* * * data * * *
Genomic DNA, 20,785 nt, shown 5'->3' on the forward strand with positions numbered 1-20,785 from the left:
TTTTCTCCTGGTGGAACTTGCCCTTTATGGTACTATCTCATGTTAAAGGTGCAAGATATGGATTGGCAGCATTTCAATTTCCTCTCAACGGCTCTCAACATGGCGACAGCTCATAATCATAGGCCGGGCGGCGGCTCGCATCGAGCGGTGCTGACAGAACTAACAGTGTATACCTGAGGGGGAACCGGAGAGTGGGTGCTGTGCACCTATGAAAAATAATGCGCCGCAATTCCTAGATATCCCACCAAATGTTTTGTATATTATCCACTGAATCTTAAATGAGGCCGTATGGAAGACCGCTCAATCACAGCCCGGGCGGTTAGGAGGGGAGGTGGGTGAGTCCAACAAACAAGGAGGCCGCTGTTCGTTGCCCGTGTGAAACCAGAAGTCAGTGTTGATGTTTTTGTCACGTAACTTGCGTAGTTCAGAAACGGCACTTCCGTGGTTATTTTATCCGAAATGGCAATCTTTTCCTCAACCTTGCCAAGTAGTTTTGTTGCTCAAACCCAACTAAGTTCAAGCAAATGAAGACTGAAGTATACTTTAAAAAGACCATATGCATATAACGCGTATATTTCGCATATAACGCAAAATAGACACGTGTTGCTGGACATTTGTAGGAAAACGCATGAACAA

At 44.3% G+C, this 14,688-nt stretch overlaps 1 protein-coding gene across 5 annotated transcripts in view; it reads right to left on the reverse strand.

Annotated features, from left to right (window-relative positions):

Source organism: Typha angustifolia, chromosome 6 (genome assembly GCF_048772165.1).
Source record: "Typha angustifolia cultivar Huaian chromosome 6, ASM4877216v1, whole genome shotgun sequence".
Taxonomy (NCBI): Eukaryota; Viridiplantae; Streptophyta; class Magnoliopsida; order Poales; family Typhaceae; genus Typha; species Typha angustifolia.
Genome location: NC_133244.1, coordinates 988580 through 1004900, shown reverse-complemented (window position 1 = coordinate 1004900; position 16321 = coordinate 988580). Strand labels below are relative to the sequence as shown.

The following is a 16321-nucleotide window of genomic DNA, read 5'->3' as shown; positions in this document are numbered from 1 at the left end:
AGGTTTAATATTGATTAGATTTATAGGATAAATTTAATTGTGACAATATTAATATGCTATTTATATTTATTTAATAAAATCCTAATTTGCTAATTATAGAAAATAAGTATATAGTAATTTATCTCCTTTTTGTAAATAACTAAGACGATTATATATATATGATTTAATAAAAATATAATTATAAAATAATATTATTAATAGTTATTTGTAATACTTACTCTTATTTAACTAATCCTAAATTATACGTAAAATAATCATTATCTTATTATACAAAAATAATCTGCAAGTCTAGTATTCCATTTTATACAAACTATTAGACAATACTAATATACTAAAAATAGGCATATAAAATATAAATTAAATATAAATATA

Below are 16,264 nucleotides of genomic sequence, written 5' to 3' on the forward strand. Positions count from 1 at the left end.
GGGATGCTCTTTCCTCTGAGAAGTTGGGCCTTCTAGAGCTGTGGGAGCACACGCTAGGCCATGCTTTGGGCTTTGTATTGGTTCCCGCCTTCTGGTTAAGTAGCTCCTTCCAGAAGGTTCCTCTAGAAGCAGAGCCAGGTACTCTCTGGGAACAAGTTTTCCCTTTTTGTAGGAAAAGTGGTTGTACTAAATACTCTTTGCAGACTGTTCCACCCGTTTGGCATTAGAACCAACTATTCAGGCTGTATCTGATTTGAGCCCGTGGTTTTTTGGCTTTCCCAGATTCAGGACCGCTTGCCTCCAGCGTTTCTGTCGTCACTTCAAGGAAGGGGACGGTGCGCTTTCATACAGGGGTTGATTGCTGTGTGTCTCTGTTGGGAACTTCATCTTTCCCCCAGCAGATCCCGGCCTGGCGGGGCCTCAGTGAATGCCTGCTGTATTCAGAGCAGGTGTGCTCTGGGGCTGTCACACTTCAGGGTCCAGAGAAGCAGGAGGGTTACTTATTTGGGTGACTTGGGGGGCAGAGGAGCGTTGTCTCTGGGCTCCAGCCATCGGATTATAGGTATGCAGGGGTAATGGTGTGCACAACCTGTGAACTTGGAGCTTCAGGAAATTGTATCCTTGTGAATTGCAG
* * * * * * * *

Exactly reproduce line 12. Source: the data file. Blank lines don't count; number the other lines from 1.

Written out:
GGGATGCTCTTTCCTCTGAGAAGTTGGGCCTTCTAGAGCTGTGGGAGCACACGCTAGGCCATGCTTTGGGCTTTGTATTGGTTCCCGCCTTCTGGTTAAGTAGCTCCTTCCAGAAGGTTCCTCTAGAAGCAGAGCCAGGTACTCTCTGGGAACAAGTTTTCCCTTTTTGTAGGAAAAGTGGTTGTACTAAATACTCTTTGCAGACTGTTCCACCCGTTTGGCATTAGAACCAACTATTCAGGCTGTATCTGATTTGAGCCCGTGGTTTTTTGGCTTTCCCAGATTCAGGACCGCTTGCCTCCAGCGTTTCTGTCGTCACTTCAAGGAAGGGGACGGTGCGCTTTCATACAGGGGTTGATTGCTGTGTGTCTCTGTTGGGAACTTCATCTTTCCCCCAGCAGATCCCGGCCTGGCGGGGCCTCAGTGAATGCCTGCTGTATTCAGAGCAGGTGTGCTCTGGGGCTGTCACACTTCAGGGTCCAGAGAAGCAGGAGGGTTACTTATTTGGGTGACTTGGGGGGCAGAGGAGCGTTGTCTCTGGGCTCCAGCCATCGGATTATAGGTATGCAGGGGTAATGGTGTGCACAACCTGTGAACTTGGAGCTTCAGGAAATTGTATCCTTGTGAATTGCAG